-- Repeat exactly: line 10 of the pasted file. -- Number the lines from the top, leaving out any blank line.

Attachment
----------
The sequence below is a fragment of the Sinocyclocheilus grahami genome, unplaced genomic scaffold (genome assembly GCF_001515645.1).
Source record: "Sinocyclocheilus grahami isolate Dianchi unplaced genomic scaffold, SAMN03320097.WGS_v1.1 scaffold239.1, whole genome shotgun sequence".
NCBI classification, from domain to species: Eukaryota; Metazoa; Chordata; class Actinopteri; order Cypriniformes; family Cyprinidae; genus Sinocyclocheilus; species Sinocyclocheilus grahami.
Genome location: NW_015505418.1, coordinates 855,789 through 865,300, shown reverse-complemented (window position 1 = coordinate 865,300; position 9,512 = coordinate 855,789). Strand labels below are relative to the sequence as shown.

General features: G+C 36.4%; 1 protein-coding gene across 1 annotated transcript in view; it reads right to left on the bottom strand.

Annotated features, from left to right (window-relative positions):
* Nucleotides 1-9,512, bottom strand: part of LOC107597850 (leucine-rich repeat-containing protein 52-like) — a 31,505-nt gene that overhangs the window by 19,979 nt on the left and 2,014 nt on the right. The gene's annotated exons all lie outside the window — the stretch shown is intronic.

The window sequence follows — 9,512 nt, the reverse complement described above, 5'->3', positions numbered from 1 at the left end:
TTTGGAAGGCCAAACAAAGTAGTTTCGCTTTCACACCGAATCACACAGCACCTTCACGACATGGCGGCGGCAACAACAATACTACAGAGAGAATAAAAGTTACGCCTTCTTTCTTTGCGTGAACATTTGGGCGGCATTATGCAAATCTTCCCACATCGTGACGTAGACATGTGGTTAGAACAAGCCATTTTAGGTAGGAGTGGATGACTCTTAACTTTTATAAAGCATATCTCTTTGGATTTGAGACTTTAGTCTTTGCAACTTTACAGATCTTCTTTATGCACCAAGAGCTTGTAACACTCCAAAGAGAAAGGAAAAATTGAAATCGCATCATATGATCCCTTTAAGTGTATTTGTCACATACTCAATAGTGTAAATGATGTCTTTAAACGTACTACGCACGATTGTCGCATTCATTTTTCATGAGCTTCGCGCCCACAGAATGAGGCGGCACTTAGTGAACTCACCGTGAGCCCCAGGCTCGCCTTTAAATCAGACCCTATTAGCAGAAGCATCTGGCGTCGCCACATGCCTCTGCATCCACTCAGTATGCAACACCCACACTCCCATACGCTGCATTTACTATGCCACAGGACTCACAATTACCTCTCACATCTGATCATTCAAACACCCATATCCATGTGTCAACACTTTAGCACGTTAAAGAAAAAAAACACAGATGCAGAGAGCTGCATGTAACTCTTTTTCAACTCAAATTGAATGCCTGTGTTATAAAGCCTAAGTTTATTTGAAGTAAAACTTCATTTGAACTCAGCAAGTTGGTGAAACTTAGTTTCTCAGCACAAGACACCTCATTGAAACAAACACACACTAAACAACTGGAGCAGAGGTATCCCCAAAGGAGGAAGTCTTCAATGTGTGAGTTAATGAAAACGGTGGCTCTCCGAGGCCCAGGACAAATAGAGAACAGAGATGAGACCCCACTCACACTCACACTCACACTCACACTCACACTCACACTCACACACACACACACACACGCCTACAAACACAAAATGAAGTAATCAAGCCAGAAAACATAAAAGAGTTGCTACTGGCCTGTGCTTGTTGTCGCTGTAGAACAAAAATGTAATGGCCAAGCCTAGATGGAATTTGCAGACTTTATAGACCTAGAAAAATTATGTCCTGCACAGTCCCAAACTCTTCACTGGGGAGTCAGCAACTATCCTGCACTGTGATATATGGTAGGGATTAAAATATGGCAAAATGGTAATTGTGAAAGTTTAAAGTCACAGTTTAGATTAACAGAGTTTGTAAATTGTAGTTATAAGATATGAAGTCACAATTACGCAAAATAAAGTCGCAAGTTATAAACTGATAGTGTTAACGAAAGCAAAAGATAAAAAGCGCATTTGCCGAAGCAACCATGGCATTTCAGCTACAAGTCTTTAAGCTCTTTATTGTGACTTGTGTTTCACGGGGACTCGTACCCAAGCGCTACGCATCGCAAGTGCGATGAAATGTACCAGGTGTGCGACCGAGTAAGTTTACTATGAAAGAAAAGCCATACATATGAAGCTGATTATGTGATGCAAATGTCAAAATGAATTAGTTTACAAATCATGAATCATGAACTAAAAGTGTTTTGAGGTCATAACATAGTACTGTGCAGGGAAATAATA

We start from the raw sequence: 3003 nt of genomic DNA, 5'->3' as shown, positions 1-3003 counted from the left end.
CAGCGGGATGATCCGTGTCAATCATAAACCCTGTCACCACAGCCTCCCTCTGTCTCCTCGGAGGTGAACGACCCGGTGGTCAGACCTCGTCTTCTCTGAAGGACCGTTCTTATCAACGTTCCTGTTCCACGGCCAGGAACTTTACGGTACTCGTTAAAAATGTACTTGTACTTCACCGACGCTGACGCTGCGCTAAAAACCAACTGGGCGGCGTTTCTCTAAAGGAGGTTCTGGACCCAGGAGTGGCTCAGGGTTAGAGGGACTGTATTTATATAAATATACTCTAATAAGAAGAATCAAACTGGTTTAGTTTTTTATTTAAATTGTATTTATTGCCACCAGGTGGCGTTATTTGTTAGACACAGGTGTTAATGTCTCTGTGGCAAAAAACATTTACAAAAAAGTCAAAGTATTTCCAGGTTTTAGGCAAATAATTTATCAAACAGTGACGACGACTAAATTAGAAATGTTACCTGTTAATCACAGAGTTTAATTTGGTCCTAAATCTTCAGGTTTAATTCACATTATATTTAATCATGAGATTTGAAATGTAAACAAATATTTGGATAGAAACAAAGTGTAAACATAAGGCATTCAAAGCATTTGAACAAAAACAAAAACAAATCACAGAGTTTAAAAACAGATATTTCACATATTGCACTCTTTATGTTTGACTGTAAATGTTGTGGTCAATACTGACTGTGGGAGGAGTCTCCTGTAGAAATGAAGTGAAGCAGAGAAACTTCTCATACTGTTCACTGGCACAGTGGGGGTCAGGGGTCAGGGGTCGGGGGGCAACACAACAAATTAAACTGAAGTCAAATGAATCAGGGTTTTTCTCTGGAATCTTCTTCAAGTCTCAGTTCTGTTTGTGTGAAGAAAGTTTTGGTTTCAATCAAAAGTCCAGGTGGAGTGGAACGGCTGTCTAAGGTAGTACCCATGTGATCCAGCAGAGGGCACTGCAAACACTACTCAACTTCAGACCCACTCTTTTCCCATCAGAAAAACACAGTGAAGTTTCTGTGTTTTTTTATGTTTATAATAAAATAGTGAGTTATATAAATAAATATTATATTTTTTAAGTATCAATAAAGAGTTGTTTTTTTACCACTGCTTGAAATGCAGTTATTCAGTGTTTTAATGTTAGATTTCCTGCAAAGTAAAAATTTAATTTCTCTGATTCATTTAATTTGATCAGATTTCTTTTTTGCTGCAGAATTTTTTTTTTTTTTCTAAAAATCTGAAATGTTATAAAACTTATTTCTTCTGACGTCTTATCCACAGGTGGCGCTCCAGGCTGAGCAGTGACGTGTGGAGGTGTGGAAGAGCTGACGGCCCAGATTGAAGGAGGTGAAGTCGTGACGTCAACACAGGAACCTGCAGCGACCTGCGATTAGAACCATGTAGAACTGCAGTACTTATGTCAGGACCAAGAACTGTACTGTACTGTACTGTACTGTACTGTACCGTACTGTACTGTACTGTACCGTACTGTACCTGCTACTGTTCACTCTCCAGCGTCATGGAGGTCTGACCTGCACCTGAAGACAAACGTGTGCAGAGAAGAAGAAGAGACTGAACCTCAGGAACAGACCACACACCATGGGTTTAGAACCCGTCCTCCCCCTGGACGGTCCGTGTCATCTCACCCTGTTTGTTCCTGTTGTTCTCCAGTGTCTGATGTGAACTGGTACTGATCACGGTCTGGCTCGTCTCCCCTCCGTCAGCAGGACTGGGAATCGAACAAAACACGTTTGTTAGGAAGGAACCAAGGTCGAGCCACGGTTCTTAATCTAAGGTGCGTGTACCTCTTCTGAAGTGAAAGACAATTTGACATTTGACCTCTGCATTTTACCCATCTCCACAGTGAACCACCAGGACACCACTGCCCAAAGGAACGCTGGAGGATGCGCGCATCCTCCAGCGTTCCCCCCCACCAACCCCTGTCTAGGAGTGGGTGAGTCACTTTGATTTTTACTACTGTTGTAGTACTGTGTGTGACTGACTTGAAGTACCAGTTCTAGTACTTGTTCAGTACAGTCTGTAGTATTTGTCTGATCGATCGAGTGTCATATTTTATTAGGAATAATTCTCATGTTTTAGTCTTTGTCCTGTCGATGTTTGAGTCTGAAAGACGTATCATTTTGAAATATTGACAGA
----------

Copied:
We start from the raw sequence: 3003 nt of genomic DNA, 5'->3' as shown, positions 1-3003 counted from the left end.